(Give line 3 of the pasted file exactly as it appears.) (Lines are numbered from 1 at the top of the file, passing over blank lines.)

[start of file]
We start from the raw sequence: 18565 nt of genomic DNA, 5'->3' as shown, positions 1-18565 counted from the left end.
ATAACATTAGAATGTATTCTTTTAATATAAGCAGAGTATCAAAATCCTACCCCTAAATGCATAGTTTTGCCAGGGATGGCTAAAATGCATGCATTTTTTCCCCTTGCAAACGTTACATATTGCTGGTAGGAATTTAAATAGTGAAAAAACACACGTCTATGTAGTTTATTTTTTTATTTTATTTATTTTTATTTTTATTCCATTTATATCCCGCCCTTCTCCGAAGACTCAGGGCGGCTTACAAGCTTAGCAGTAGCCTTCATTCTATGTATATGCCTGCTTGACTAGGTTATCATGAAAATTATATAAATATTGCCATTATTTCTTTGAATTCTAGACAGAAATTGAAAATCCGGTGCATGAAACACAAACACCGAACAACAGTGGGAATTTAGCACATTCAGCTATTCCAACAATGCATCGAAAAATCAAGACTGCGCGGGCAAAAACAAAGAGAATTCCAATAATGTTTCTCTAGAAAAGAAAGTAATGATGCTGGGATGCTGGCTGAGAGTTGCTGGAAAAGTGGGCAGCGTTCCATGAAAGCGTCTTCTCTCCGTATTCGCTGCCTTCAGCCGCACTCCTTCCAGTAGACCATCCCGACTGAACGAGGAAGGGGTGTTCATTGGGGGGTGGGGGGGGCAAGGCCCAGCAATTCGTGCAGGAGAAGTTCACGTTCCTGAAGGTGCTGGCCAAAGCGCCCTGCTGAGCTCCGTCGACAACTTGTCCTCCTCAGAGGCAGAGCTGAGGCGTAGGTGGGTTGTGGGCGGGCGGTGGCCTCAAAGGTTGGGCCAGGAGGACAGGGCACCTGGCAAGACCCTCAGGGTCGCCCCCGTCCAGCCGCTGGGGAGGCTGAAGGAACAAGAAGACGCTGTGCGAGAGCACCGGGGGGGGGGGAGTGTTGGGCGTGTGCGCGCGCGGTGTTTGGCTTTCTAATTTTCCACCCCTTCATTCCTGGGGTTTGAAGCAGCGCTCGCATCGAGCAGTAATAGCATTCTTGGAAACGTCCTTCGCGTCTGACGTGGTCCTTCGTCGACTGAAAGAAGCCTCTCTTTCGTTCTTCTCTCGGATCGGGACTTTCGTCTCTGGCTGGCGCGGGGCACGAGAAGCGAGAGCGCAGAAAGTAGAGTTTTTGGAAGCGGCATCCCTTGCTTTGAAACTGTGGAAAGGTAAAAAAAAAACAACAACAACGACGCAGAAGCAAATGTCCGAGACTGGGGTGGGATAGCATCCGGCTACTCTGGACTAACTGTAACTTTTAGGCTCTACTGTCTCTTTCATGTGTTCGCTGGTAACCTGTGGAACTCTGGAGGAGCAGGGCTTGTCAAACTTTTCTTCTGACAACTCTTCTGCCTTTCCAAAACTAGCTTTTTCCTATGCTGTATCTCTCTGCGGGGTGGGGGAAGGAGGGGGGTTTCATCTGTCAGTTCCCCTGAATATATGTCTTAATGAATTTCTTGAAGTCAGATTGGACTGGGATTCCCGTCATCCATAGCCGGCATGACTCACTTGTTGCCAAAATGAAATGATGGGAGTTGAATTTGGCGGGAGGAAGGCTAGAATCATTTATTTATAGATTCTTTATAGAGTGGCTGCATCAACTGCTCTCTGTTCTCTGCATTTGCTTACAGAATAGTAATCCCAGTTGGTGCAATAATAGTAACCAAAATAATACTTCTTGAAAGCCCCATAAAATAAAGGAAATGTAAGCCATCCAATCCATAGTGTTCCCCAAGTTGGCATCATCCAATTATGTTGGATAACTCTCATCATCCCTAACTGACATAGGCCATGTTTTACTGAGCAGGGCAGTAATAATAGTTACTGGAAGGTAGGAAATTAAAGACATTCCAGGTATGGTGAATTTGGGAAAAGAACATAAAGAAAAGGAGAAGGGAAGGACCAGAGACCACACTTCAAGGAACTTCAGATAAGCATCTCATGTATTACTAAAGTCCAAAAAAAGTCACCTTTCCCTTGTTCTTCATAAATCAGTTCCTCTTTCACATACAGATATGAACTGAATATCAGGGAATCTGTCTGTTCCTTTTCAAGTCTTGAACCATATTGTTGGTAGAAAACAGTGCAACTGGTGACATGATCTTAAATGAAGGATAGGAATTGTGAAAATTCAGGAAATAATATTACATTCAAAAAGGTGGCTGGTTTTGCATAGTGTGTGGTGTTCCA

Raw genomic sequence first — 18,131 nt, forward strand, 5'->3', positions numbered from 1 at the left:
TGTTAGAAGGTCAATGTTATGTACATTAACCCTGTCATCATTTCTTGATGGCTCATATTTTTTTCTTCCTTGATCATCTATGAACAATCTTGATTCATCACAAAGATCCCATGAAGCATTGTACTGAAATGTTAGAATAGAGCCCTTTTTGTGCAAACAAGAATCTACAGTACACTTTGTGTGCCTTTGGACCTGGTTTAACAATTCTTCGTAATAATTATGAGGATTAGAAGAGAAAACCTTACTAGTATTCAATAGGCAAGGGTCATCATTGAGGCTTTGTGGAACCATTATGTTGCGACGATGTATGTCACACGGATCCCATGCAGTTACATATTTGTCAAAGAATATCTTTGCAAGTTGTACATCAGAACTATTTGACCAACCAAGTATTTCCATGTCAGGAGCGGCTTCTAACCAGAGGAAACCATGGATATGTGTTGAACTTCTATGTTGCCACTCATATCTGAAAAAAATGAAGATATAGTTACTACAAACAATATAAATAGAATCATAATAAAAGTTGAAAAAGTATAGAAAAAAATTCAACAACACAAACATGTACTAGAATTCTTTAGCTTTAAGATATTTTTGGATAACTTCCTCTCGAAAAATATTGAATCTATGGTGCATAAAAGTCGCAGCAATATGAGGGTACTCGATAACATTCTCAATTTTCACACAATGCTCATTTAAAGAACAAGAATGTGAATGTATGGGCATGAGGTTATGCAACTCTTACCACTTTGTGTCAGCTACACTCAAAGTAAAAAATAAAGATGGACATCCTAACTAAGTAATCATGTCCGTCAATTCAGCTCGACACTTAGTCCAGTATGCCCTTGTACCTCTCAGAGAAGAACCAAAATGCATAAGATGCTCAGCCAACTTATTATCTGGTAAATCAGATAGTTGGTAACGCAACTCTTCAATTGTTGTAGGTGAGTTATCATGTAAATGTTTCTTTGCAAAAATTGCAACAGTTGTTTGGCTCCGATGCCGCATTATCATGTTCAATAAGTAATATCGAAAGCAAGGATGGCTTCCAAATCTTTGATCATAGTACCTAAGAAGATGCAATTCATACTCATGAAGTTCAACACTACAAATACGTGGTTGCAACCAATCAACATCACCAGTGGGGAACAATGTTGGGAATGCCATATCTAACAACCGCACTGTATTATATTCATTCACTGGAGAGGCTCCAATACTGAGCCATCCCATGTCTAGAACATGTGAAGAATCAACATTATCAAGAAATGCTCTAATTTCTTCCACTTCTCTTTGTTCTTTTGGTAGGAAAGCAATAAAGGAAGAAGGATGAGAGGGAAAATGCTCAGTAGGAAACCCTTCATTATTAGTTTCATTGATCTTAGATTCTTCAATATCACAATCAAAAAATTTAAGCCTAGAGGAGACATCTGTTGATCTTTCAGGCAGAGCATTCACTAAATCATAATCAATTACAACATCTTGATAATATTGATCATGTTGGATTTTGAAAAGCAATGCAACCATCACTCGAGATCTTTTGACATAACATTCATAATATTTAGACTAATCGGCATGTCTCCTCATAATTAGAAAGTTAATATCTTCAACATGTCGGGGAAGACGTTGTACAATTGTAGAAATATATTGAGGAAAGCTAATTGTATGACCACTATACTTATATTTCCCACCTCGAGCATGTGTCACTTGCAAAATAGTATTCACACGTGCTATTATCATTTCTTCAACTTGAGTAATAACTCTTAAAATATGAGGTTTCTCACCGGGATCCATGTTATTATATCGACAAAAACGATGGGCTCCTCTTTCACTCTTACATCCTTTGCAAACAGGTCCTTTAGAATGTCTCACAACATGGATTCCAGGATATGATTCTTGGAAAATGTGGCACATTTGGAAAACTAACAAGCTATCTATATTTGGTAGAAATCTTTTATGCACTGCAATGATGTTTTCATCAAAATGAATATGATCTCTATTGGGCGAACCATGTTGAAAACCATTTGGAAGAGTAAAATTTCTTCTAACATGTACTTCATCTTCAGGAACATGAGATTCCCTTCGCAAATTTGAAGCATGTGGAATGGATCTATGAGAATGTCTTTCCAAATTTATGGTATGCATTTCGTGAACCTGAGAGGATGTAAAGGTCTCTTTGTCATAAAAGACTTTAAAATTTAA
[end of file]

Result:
Raw genomic sequence first — 18,131 nt, forward strand, 5'->3', positions numbered from 1 at the left: